Assess the view that religious beliefs and practices are changing to reflect a new era of diversity and choice.
Current religious beliefs and practices are very different in Britain from 100 years ago. No longer do the masses attend the established church, attendance is down to 6% of the population and the 2001 Census identified 170 distinct religions in Britain. 72% claim to be Christian but less than half of the population believe in God and only 18% claim to be a practicing member of an organised religion.
Clearly today’s patterns are very different from those of the past. How then to explain them? There are two fields of thought here. Secularists take the simple opinion: lack of attendance and reduction of belief means a lack of interest and a decline in interest and influence of religion. However, opponents of secularisation claim it is not as simple as that. Society itself has changed dramatically in recent years but that does not mean a decline in society, just a change. Religion, therefore, can not be expected to stagnate in a changing society but must also change with the times. Religion then must met the needs of a late modern or postmodern society which offer levels of diversity and choice which have not existed before and can not do this by behaving as it did in a modern or pre-industrial society.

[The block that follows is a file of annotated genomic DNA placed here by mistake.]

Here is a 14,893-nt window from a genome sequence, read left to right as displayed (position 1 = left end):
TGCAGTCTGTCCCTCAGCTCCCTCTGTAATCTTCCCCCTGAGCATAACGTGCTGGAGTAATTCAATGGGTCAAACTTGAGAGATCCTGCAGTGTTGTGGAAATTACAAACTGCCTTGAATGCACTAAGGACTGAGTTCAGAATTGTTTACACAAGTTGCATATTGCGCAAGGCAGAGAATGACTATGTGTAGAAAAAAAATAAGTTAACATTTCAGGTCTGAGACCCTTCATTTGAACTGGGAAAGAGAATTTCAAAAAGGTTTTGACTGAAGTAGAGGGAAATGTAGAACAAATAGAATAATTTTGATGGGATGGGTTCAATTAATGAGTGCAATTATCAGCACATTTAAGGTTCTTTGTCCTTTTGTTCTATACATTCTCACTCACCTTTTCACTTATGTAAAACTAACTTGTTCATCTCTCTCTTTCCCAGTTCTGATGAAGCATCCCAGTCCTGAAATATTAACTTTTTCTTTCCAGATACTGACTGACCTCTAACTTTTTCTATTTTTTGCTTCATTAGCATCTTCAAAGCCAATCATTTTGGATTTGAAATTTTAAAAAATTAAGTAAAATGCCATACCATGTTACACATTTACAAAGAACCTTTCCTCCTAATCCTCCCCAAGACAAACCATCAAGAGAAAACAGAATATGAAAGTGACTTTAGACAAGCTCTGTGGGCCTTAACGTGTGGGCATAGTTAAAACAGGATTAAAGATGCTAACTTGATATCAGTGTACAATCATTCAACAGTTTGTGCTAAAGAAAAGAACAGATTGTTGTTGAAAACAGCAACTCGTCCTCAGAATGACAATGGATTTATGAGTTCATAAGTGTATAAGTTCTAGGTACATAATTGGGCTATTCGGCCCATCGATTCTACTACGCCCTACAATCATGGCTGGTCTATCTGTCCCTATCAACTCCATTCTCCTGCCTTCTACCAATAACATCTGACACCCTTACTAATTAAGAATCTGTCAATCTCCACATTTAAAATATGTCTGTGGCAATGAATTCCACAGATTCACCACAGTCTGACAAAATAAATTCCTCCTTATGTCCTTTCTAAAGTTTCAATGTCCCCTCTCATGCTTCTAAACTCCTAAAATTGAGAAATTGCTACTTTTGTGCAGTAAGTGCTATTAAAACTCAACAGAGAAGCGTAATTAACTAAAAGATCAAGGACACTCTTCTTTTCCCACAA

Grace Davie is a proponent of this point of view. For her, religion has simply become more privatised, that is: it is now a private matter of personal preference. This is more appropriate for a society which emphasises individualism and simply echoes what is happening in other institutions in society: the family, for example, is no longer a simple traditional nuclear family, other groupings are now widely accepted. People are then free to decide whether they wish to attend church, worship on their own or even use modern technologies to help them worship, whereas in the past the norm was to attend church and people felt obliged to do...
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